By Stephen Dafoe
Sturgeon County – With the snip of a ribbon last Saturday afternoon 138 years of Alberta history was preserved for future generations to learn from. Local residents gathered together with representatives from Sturgeon County and members of the River Valley Alliance to open a $35,000 interpretive display on the grounds of the 134-year-old Catholic Church in Lamoureux, located on the north side of the North Saskatchewan River, opposite Fort Saskatchewan.
Sturgeon County Manager of Community Services Terry Cashin said the County is a partner in the River Valley Alliance, a seven-municipality organization committed to preserving the River Valley area. Cashin said one of the things the organization wanted to do was to have each municipality get involved in a specific project, preferably one addressing the River Valley’s history.
Cashin said the County had originally considered moving an old house donated by Frank Houle onto the church property. However, a number of concerns led the committee involved to seek an alternative project. That search led to the creation of an interpretive display and garden outlining the history of early French settlers Francois and Joseph Lamoureux, who came to the area in the fall of 1872, and how they built the community that today bears their name.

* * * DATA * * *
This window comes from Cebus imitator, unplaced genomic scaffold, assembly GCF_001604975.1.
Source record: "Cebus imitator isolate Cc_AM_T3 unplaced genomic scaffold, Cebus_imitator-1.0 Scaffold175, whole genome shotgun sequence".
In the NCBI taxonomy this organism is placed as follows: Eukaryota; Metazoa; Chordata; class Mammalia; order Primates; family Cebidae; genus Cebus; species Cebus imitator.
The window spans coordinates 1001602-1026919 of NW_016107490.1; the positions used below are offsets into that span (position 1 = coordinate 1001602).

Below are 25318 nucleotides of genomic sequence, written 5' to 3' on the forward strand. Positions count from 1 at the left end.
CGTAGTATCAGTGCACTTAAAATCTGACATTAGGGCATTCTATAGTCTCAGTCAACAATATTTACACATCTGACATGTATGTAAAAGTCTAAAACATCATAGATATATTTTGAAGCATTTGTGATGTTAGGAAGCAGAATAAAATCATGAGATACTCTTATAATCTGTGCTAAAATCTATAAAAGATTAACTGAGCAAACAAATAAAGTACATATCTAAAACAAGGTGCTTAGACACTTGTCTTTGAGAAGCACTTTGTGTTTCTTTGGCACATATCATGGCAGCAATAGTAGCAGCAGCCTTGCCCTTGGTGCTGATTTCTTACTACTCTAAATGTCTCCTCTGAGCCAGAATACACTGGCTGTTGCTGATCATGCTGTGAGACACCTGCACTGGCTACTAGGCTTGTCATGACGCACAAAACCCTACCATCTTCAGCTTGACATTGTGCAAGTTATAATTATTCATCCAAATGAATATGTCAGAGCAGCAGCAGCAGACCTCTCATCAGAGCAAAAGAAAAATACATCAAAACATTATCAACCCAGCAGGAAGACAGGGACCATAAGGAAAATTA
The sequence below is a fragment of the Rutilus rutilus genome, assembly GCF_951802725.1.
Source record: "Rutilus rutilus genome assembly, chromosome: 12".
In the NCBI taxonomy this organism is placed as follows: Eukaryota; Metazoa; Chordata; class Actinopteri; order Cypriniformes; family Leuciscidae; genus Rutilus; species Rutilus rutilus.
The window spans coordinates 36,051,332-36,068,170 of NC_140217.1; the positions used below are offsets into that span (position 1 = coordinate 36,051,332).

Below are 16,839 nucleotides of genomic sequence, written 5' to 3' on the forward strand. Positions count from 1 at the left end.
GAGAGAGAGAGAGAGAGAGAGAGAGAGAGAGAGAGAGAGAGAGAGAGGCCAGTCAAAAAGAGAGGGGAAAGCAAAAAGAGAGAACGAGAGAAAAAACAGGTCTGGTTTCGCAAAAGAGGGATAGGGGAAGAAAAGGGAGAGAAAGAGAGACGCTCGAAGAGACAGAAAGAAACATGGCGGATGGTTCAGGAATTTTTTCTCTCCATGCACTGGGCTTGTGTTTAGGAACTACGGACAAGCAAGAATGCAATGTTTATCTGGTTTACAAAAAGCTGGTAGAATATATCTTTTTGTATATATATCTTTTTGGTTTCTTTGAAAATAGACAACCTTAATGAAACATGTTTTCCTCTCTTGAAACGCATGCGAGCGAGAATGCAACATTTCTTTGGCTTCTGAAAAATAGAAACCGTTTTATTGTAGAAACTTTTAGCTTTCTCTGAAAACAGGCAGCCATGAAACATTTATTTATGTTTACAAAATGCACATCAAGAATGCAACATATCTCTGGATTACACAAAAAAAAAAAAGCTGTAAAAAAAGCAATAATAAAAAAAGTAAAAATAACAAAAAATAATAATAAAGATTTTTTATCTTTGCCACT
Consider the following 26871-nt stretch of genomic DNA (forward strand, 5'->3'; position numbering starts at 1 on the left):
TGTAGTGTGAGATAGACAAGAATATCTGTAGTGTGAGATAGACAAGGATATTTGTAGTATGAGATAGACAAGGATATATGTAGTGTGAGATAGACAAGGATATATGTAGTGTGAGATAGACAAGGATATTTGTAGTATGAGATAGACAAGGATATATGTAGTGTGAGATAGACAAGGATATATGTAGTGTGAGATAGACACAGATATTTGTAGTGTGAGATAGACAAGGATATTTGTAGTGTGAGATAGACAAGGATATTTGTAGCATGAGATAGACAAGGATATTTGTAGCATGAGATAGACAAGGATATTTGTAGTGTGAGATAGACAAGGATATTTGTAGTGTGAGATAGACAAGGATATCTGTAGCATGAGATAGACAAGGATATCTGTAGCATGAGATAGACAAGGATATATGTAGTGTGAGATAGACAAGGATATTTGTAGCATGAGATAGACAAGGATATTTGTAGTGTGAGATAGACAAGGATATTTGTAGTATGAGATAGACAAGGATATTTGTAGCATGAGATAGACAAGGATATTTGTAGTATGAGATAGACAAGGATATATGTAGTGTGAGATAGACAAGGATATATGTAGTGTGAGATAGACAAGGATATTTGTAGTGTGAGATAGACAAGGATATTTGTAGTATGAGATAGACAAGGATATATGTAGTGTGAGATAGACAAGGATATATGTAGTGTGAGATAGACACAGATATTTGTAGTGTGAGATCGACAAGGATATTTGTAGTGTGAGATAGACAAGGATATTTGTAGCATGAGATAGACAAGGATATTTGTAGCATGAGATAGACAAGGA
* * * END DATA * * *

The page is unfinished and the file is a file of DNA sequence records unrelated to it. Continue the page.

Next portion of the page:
Although the day was a celebratory one for many of the people who gathered for the official opening, it was particularly special for Gus Lamoureux, the 87-year-old grandson of one of the community’s founders.
“I’ve been here all my life,” Lamoureux said. “My father was born here in 1879. Grandpa come here in 1872. I guess it’s an honour.”
But Lamoureux was not the only person in attendance with roots to the community or the location chosen for the interpretive display.
“It’s wonderful to commemorate the church,” said attendee Lorraine Fisk, noting she made her first communion in the church. “I have a lot of good memories of this place.”
Although the project was completed near the end of Sturgeon County Mayor Don Rigney’s first term, Rigney was quick to point out during the ceremony that the project would not have been possible without the efforts of his predecessor Helmut Hinteregger.
Hinteregger, who was on hand to witness the completion of something he had started several years ago, was pleased to see a dream become a reality.
“Actually, I’m elated,” Hinteregger said. “Working with the River Valley Alliance for seven years, I kept on plugging Lamoureux. I said you people have to realize the history; you have to realize what’s out there – the potential that’s there, and we have to respect that history.”
Hinteregger said it soon became apparent that the historical trail ends at Lamoureux and Fort Saskatchewan.
“We felt that it deserved the recognition,” Hinteregger said. “This is just the start, in my opinion.”
Hinteregger will certainly get his wish for more. Cashin said plans are already underway to put interpretive cairns at seven different historical locations in the Lamoureux area.
The costs of the interpretive display were split equally between Sturgeon County and the River Valley Alliance.